HDB resale volume slows in September; buyer resistance seen as prices hit new peak

This makes for 15 straight months that HDB resale prices have climbed. ST PHOTO: CHONG JUN LIANG

SINGAPORE - Resale Housing Board flat transactions slowed in September, with signs of resistance setting in as flat prices hit a record high.

There were a total of 2,518 HDB resale transactions last month, an 8.4 per cent drop from August, according to flash data from real estate portal SRX released on Thursday (Oct 7).

However, prices rose 0.9 per cent last month compared with August, surpassing the previous peak recorded in April 2013 by 0.8 per cent, according to SRX data.

This marks 15 straight months that HDB resale prices have climbed. Hikes were seen in both mature and non-mature estates, and across all flat types last month.

Twenty-three HDB flats were sold for at least $1 million last month, less than the 26 such transactions in August. However, they made up just 0.9 per cent of total resale transactions last month.

A total of 174 HDB flats have transacted for $1 million and up so far this year, a 278.3 per cent jump from the same period last year.

Ms Christine Sun, senior vice-president of research and analytics at OrangeTee & Tie, said that sales last month slowed as rising prices kept some would-be buyers on the sidelines.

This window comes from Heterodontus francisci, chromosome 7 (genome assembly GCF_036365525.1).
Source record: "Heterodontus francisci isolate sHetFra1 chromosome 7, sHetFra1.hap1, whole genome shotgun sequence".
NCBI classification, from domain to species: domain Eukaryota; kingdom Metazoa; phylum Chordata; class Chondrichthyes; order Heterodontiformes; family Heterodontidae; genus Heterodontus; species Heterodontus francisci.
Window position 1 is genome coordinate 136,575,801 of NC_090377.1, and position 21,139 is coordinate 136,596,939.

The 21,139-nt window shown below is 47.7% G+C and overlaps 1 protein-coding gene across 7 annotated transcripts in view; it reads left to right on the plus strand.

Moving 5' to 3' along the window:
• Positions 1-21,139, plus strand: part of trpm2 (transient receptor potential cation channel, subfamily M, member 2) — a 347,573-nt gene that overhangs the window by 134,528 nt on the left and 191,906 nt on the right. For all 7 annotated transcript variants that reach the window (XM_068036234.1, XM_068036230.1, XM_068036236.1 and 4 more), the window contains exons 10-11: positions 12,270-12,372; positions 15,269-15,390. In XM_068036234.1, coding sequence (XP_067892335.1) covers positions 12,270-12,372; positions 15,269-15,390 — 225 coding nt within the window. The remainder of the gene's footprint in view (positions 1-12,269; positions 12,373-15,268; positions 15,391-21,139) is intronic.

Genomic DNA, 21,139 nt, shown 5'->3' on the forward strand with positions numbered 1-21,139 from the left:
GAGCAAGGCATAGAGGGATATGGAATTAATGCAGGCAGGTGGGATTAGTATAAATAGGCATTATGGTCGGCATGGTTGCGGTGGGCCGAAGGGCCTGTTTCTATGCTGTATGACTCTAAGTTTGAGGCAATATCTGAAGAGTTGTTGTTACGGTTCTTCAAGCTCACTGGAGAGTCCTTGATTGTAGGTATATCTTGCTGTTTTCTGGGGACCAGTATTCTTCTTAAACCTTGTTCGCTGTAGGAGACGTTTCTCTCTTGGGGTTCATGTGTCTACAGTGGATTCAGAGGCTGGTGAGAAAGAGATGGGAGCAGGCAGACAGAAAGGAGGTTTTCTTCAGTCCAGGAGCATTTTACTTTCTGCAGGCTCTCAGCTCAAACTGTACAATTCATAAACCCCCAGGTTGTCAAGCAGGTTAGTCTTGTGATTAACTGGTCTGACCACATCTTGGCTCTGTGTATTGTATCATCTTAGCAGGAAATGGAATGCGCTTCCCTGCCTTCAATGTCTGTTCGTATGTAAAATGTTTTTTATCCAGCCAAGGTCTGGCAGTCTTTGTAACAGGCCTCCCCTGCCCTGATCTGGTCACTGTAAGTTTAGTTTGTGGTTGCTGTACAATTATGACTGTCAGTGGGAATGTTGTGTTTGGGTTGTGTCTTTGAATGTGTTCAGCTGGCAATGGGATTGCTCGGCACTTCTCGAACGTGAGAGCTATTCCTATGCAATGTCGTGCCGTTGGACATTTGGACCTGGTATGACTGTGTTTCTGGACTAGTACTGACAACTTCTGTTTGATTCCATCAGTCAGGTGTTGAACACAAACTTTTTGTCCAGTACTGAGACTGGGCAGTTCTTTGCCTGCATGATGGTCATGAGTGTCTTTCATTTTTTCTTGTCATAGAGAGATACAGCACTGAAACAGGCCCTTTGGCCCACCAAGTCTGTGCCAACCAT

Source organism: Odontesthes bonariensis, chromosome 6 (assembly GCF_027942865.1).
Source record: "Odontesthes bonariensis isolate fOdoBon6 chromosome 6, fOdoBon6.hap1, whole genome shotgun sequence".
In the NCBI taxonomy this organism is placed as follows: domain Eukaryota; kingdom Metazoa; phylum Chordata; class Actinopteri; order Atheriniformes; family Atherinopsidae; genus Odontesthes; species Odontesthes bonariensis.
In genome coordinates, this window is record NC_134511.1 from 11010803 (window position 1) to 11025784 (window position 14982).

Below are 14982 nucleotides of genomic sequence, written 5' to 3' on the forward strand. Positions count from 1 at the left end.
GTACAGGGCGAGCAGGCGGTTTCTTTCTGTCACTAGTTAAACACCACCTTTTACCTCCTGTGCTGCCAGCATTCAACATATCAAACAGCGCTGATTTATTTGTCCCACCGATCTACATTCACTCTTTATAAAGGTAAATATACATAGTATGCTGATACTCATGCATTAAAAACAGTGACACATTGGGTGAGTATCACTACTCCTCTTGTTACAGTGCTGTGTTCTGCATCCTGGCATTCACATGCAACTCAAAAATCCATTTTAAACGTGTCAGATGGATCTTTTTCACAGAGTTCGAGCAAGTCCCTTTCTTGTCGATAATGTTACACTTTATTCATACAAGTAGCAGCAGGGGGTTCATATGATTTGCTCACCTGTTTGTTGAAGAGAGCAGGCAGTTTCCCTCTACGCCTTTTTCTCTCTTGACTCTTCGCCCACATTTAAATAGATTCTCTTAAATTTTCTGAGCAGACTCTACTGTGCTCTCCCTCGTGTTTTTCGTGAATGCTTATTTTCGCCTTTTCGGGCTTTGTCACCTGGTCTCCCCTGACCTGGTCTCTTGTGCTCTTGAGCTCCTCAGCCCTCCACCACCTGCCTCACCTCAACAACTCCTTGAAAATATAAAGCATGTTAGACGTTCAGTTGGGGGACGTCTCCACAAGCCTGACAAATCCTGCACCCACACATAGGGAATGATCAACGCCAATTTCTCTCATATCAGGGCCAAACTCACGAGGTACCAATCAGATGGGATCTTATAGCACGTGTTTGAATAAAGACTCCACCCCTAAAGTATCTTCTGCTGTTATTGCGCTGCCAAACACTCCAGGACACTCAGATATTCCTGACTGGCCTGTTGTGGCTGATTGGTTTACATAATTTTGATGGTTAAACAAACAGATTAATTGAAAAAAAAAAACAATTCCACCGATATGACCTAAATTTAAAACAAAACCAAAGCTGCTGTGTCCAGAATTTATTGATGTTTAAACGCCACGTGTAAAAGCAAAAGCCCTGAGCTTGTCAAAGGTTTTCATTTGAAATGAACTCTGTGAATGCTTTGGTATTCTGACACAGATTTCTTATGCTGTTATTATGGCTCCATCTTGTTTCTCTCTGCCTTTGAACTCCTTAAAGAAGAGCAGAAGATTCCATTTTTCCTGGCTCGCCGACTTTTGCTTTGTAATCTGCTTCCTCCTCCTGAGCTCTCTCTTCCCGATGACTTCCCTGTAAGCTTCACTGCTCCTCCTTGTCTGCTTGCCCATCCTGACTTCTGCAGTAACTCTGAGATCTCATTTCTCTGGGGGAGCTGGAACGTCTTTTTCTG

She noted that other factors such as the Hungry Ghost month and viewing restrictions imposed in line with Singapore's stabilisation phase from Sept 27 may have contributed to the slower sales.

Huttons Asia chief executive Mark Yip also acknowledged the price resistance from buyers.

"The average monthly price gains over the last six months have been hovering around 1 per cent, lower than the average monthly price gains in the early part of 2021," he said.

HDB flash estimates released earlier this month showed that resale prices rose 2.7 per cent in the third quarter over the previous three-month period. This was lower than the 3 per cent increases recorded in the first and second quarters of this year.

Mr Yip said that construction delays are limiting the supply of flats put up for sale by HDB upgraders.

"Coupled with the higher demand for four-room and larger flats, there is supply and demand imbalance in the market giving sellers the edge in pricing," he added.

Even with sale momentum potentially slowing, the total number of resale flats sold this year will reach between 28,000 and 29,000 flats, Mr Yip forecast. This would be above the 24,748 resale applications registered last year, when Covid-19 curbs were tighter, but also the highest since 2010, when more than 32,000 resale flats were sold.

Ms Sun said that prices of HDB flats may continue to rise if construction delays remain prolonged and young couples turn to the resale market for alternate housing, but also highlighted the price resistance demonstrated given that flat prices have risen to new highs in many locations.

"Therefore, it may take slightly more time to close deals, especially for pricier flats. Some buyers may also consider other housing types as price gaps seem to be narrowing between HDB resale flats and some older private condominiums or resale executive condos," she said.

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